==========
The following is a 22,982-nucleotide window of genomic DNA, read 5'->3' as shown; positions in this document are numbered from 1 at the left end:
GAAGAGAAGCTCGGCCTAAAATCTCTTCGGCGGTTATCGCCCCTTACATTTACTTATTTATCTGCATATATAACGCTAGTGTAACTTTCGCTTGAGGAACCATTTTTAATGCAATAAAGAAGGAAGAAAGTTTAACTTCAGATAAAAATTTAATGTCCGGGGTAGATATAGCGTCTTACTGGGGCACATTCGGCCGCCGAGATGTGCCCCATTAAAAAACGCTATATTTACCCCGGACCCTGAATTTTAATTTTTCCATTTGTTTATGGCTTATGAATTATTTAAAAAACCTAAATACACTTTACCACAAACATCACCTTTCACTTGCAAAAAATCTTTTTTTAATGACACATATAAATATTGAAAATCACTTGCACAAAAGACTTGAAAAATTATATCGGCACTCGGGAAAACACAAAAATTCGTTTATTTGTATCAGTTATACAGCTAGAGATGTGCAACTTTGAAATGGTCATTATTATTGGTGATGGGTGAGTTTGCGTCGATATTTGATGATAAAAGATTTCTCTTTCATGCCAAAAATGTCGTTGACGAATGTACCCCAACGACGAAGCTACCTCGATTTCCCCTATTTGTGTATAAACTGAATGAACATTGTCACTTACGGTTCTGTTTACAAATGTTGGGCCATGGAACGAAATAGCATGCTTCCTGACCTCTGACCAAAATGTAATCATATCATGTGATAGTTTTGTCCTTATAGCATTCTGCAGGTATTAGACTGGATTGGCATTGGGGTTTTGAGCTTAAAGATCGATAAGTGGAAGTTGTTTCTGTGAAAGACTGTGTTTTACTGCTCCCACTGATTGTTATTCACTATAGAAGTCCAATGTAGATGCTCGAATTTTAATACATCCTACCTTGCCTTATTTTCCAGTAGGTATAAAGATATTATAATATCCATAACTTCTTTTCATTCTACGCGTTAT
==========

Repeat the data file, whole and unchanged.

The following is a 22,982-nucleotide window of genomic DNA, read 5'->3' as shown; positions in this document are numbered from 1 at the left end:
GAAGAGAAGCTCGGCCTAAAATCTCTTCGGCGGTTATCGCCCCTTACATTTACTTATTTATCTGCATATATAACGCTAGTGTAACTTTCGCTTGAGGAACCATTTTTAATGCAATAAAGAAGGAAGAAAGTTTAACTTCAGATAAAAATTTAATGTCCGGGGTAGATATAGCGTCTTACTGGGGCACATTCGGCCGCCGAGATGTGCCCCATTAAAAAACGCTATATTTACCCCGGACCCTGAATTTTAATTTTTCCATTTGTTTATGGCTTATGAATTATTTAAAAAACCTAAATACACTTTACCACAAACATCACCTTTCACTTGCAAAAAATCTTTTTTTAATGACACATATAAATATTGAAAATCACTTGCACAAAAGACTTGAAAAATTATATCGGCACTCGGGAAAACACAAAAATTCGTTTATTTGTATCAGTTATACAGCTAGAGATGTGCAACTTTGAAATGGTCATTATTATTGGTGATGGGTGAGTTTGCGTCGATATTTGATGATAAAAGATTTCTCTTTCATGCCAAAAATGTCGTTGACGAATGTACCCCAACGACGAAGCTACCTCGATTTCCCCTATTTGTGTATAAACTGAATGAACATTGTCACTTACGGTTCTGTTTACAAATGTTGGGCCATGGAACGAAATAGCATGCTTCCTGACCTCTGACCAAAATGTAATCATATCATGTGATAGTTTTGTCCTTATAGCATTCTGCAGGTATTAGACTGGATTGGCATTGGGGTTTTGAGCTTAAAGATCGATAAGTGGAAGTTGTTTCTGTGAAAGACTGTGTTTTACTGCTCCCACTGATTGTTATTCACTATAGAAGTCCAATGTAGATGCTCGAATTTTAATACATCCTACCTTGCCTTATTTTCCAGTAGGTATAAAGATATTATAATATCCATAACTTCTTTTCATTCTACGCGTTAT